President Carter yesterday declared a drought emergency in 16 Virginia counties that are parched from the worst drought to hit the state since 1930.
Carter issued the declaration at the request of Virginia Gov. Mills E. Godwin, who had declared a state of emergency in the counties on July 7.
The declaration will provide drought-stricken dairy farmers and cattle ranchers with federal money to buy as much as 50 per cent of the feed grain necessary to preserve their "foundation herds" of cattle. The assistance is designed to save farmers from the necessity of selling off their entire herds for slaughter in the face of mounting feed bills.
The 16 counties designated by Thomas P. Dunne, administrator of the Federal Disaster Assistance Administration (FDAA) as being eligible for the federal aid are Augusta, Clarke, Culpeper, Fauquier, Fluvanna, Frederick, Greene, Louisa, Madison, Page, Prince William, Rappahannock, Rockingham, Shenandoah, Stafford and Warren.
The hot dry skies that have scorched the state throughout the summer may mean a loss of more than $106 million to Virginia farmers this year, according to reports submitted to state agricultural officials. Empty silos and fields of stunted corn are an integral part of the landscape in the counties most affected by the drought. With the parched earth unable to provide the grains and hay needed to feed their herds, farmers have been forced to buy grain from places as far away as Idaho or to send their cattle to slaughter much earlier than planned.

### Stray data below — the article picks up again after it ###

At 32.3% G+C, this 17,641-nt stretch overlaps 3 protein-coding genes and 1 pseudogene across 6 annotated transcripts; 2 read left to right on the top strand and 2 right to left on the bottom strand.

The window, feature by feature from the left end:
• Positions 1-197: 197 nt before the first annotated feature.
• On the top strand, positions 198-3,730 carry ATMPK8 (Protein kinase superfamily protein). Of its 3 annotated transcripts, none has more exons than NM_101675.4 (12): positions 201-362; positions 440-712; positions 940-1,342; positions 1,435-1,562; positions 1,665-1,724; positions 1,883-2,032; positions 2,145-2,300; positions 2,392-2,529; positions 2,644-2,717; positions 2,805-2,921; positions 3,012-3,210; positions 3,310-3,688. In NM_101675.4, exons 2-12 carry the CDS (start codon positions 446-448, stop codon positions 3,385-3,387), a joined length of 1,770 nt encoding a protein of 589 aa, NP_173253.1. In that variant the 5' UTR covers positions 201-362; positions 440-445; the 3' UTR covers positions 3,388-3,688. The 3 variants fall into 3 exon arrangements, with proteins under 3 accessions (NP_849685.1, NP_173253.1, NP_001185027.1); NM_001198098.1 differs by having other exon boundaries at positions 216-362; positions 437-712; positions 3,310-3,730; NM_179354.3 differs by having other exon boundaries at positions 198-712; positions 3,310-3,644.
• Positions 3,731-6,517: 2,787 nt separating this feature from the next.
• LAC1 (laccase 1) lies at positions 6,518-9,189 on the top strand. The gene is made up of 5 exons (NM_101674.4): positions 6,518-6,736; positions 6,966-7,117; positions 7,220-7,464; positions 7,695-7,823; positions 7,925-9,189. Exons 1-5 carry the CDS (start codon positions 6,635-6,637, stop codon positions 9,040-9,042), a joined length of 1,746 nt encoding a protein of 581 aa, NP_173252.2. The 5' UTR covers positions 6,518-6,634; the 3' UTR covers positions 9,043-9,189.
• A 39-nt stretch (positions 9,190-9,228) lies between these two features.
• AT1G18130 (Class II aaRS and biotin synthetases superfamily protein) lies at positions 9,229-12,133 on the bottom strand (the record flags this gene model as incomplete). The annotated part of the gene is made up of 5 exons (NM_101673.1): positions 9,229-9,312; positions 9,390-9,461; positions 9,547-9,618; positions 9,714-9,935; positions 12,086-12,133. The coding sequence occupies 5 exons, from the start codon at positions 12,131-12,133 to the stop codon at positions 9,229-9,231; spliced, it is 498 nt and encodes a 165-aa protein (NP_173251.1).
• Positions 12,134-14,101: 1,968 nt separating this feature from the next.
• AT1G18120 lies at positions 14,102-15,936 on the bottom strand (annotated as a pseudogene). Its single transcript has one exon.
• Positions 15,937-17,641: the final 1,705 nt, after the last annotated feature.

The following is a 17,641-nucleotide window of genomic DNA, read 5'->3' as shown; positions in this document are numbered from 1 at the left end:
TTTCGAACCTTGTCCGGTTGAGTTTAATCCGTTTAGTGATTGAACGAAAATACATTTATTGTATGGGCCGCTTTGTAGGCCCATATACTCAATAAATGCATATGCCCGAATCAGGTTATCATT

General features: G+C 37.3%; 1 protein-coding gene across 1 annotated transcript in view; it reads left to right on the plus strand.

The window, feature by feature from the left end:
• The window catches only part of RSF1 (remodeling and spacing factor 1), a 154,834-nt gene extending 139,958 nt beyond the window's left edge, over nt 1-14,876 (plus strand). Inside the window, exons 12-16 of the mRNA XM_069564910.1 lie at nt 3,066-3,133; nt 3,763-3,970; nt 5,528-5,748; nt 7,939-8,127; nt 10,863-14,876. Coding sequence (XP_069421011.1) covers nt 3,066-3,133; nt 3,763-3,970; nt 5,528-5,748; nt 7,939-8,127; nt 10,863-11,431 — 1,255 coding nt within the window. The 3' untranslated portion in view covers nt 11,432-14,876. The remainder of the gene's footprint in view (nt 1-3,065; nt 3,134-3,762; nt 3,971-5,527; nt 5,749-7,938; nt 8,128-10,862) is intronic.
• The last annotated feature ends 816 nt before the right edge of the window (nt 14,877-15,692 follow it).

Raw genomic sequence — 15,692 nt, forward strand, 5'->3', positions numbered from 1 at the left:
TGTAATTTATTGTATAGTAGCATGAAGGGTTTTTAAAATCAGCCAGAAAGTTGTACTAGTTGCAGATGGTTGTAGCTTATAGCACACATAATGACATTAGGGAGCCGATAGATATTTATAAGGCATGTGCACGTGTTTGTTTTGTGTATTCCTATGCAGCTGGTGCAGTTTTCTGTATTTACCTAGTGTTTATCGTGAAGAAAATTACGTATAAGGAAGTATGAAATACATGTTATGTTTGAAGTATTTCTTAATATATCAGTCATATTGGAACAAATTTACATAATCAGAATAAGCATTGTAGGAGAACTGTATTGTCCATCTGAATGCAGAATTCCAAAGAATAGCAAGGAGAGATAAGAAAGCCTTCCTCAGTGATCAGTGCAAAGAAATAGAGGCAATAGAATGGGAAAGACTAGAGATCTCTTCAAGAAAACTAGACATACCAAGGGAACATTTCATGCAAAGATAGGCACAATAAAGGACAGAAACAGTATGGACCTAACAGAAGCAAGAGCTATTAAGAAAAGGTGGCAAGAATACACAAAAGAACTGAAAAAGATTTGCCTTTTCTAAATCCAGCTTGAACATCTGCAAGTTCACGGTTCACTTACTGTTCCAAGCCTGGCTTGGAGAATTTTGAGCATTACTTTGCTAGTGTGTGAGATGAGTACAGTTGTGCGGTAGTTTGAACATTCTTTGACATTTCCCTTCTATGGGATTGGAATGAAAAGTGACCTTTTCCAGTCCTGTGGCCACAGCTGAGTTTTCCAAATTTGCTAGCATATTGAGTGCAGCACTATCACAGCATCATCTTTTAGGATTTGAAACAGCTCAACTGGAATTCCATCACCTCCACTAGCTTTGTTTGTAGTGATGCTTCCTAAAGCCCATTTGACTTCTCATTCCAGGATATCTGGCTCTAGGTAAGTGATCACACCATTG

According to an FDAA spokesman, the federal assistance available under the drought emergency legislation will enable farmers only to keep their breeder stock - those cattle necessary to assure the continuation of the herd - alive on a "subsistence level" diet.
The emergency funds, which will be provided from the President's Disaster Relief Fund, will not enable farmers to fatten up cattle destined for the marketplace or to enrich the diet of dairy cows to increase the butterfat content of their milk.
The President's action followed a decision last week by a committee of federal agencies to declare 56 Virginia counties and 23 cities eligible for a variety of loan and grant programs to help deflect some of the drought's worst effects.
Under the plan put together by the Interagency Drought Emergency Coordinating Committee, farmers in the designated areas can apply for 5 per cent loans from the Farmers Home Administration to cover prospective crop and livestock losses.
Businessmen affected by the drought are also eligible for loans to cover their losses, while many communities, including all of the Northern Virginia jurisdictions, are eligible for loan and grant programs to help them increase the water supplies in their communities.
The President's action was the 22d such declaration of a drought emergency in the last 13 months. At least 14 states have so far received $111 million in federal funds to fight the drought's devastating effects during the last year.